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The Greeks or Hellenes (Έλληνες, Éllines) are an ethnic group native to Greece, Cyprus, southern Albania, Italy, Turkey, Egypt and, to a lesser extent, other countries surrounding the Mediterranean Sea. They also form a significant diaspora, with Greek communities established around the world.. Greek colonies and communities have been historically established on the shores of the Mediterranean Sea and Black Sea, but the Greek people have always been centered on the Aegean and Ionian seas, where the Greek language has been spoken since the Bronze Age.. Until the early 20th century, Greeks were distributed between the Greek peninsula, the western coast of Asia Minor, the Black Sea coast, Cappadocia in central Anatolia, Egypt, the Balkans, Cyprus, and Constantinople. Many of these regions coincided to a large extent with the borders of the Byzantine Empire of the late 11th century and the Eastern Mediterranean areas of ancient Greek colonization. The cultural centers of the Greeks have included Athens, Thessalonica, Alexandria, Smyrna, and Constantinople at various periods. Most ethnic Greeks live nowadays within the borders of the modern Greek state and Cyprus. The Greek genocide and population exchange between Greece and Turkey nearly ended the three millennia-old Greek presence in Asia Minor. Other longstanding Greek populations can be found from southern Italy to the Caucasus and southern Russia and Ukraine and in the Greek diaspora communities in a number of other countries. Today, most Greeks are officially registered as members of the Greek Orthodox Church.CIA World Factbook on Greece: Greek Orthodox 98%, Greek Muslim 1.3%, other 0.7%. Greeks have greatly influenced and contributed to culture, arts, exploration, literature, philosophy, politics, architecture, music, mathematics, science and technology, business, cuisine, and sports, both historically and contemporarily.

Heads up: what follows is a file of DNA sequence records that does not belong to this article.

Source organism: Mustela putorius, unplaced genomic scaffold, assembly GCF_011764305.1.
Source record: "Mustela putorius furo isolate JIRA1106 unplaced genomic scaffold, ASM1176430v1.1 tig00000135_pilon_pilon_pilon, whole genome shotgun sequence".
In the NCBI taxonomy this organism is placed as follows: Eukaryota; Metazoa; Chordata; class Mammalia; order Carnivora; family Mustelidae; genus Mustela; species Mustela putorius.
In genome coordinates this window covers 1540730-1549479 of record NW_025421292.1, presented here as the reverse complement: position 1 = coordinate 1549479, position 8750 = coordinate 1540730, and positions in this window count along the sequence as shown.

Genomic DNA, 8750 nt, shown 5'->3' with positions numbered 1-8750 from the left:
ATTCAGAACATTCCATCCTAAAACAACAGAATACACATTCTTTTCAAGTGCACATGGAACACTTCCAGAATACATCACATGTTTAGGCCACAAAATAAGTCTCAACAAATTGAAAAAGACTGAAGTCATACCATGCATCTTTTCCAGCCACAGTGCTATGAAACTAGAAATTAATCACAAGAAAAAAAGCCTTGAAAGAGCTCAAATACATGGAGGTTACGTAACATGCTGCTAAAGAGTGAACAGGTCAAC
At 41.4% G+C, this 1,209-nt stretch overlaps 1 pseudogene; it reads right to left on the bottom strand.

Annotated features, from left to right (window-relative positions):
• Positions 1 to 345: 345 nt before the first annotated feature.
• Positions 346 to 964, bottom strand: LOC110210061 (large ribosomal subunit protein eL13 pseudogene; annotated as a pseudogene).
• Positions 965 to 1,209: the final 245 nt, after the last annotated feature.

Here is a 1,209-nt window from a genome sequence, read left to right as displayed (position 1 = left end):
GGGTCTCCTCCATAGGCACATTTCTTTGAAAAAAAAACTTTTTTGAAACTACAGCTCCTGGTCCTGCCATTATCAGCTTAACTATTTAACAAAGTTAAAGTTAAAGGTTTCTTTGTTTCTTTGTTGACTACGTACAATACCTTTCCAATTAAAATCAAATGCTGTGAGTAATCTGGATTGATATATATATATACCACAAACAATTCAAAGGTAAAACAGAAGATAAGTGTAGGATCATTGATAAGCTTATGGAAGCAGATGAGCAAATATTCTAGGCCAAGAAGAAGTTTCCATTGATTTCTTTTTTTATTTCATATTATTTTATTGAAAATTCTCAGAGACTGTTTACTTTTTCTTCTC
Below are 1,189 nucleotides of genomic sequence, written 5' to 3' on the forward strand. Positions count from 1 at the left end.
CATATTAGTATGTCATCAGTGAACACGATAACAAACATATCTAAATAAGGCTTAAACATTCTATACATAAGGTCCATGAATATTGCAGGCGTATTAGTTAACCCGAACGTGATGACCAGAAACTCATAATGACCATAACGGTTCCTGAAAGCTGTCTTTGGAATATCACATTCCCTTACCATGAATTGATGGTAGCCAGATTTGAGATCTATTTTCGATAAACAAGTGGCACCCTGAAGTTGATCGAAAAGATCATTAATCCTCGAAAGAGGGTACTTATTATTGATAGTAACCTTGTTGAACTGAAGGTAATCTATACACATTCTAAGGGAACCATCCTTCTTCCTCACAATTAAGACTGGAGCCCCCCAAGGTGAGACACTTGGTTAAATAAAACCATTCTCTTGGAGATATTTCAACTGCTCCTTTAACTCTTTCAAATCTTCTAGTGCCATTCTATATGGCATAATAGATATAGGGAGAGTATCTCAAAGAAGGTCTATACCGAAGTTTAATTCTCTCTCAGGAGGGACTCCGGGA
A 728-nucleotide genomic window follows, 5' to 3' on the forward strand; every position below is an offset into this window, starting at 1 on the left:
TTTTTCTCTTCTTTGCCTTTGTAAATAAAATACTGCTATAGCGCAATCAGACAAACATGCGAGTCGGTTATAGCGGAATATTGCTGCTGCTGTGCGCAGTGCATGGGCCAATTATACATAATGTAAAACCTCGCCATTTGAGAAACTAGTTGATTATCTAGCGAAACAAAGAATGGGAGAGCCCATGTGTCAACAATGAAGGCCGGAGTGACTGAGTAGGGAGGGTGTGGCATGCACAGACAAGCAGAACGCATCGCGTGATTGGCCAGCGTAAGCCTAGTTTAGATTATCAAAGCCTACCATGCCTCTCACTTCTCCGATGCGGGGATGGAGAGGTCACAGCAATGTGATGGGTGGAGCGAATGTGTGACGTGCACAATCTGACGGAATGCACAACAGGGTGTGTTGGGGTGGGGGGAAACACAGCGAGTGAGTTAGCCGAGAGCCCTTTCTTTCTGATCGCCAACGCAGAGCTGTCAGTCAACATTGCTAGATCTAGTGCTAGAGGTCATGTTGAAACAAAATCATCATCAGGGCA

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Gulf of Saros